Tuesday, May 02, 2006

Introducing the Middle East

I’m in Lebanon for a few days with my parents. I wanted them to see a little bit more of the Middle East than Jordan while they’re visiting. Last night we were walking around the downtown and came across the grave of former Prime Minister Rafiq Hariri. As we walked through the memorial area my mom and dad both asked me at separate times, “How was Hariri killed?”

I was pretty surprised by the question. My parents follow the news regularly. They are not like a lot of Americans who neither read newspapers nor watch TV. I didn’t expect them to know a lot of the details about it, but I figured they knew the basic story. It did lead to a political earthquake in Lebanon and the eventual withdrawal of Syrian troops, which had occupied the country and controlled its political life for the past 15 years.

For those who may not know, Hariri was assassinated in a massive car bomb February 14, 2005.

I don’t blame them for not knowing how Hariri was killed, but it really opened my eyes to the fact that earth shattering events in the Middle East can hardly make a ripple in the US. The fact that even people who do follow the news don’t know big, important details of major events shows exactly how hard it is to get people in the US to understand what happens in the Middle East.

It is hard enough to get people to understand what happens in the Middle East, even harder still to convey what people are like. So I’m going to start introducing readers to some of the people I meet here.

Jean is a Lebanese Christian from the Shouf Mountains. He lives in Beirut because during the civil war the Druze and Christians viciously fought each other. There were a lot of massacres at the hands of both sides, and thousands fled their ancestral villages.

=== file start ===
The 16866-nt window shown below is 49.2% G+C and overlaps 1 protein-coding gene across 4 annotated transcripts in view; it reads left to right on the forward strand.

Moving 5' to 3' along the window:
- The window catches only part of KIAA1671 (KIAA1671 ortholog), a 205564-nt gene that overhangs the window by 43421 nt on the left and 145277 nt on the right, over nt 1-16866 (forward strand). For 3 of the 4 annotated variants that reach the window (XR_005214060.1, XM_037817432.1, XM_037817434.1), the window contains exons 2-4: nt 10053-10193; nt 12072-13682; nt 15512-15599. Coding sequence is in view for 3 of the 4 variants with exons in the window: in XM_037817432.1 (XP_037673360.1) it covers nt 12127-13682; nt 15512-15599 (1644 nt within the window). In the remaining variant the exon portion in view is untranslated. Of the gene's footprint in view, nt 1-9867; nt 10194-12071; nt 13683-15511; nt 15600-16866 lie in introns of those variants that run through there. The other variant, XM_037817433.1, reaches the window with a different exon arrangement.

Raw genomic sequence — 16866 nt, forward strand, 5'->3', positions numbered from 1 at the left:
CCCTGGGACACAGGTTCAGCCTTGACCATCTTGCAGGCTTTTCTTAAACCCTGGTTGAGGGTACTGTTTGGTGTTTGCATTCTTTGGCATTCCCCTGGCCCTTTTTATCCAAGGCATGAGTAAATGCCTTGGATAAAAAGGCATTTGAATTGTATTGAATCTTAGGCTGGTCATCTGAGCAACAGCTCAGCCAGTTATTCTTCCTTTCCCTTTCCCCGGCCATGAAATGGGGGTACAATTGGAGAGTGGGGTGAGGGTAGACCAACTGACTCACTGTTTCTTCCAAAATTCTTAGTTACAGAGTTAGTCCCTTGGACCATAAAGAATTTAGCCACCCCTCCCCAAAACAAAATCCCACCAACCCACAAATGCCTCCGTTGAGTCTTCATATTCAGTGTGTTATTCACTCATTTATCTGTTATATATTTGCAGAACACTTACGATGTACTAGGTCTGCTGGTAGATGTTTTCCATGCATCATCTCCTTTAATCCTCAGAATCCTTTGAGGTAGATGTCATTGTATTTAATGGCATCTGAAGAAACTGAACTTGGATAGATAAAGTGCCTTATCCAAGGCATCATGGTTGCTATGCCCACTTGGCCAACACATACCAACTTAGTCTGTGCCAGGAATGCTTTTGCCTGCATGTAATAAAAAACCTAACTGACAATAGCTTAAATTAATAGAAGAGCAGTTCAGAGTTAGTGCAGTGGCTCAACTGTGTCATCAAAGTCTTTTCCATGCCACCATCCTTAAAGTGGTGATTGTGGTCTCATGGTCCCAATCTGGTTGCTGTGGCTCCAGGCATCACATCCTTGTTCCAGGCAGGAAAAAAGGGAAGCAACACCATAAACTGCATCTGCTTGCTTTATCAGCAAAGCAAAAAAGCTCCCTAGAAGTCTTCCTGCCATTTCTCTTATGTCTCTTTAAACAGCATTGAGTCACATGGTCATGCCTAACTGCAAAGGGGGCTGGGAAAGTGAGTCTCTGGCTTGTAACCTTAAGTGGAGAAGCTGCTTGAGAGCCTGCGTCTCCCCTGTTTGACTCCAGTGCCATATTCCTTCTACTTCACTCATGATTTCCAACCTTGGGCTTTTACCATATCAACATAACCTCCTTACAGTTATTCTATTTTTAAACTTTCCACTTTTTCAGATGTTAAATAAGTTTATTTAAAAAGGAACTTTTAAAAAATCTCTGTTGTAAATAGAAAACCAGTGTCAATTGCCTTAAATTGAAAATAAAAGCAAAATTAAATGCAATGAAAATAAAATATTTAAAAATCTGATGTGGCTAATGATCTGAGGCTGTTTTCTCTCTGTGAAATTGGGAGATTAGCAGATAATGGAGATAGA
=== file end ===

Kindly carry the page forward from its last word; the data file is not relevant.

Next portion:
Most of those who fled to Beirut have not returned to their villages. Many of the villages, which relied primarily on agricultural production, were totally destroyed. Those who grew up during and after the civil war have no knowledge of farming, and social services like schools and health care are weak to non-existent. They got used to city life and wouldn’t know what to do in a small village in the mountains, so they remain in the cities where most have trouble finding decent work. Rural development remains one of Lebanon's biggest economic challenges.

Mahmoud is an Egyptian who works as a waiter in Beirut’s newly renovated downtown pedestrian mall. He comes from a small village located in the Egyptian Delta, between Cairo and Tanta. The economic situation in Egypt is generally bleak, forcing thousands to Egyptians to find work abroad.

Mahmoud does better working as a waiter in Lebanon than he would working in Egypt. He has been here for about 6 years. He says the work is best between June and October when a lot of tourists come, especially from the Arab Gulf states and Saudi Arabia. Every year he goes home for about two months.

He says he’s happy here, but wants to return to Egypt. He says the Lebanese are a lot like Egyptians because they are friendly, talk a lot and like politics. He figures he’ll work here for a few more years until he’s saved enough money to go back to Egypt and start his own business, probably some kind of small shop and try to settle down and get married. But in the meantime, he is young, and doesn't mind spending his summers in Lebanon!


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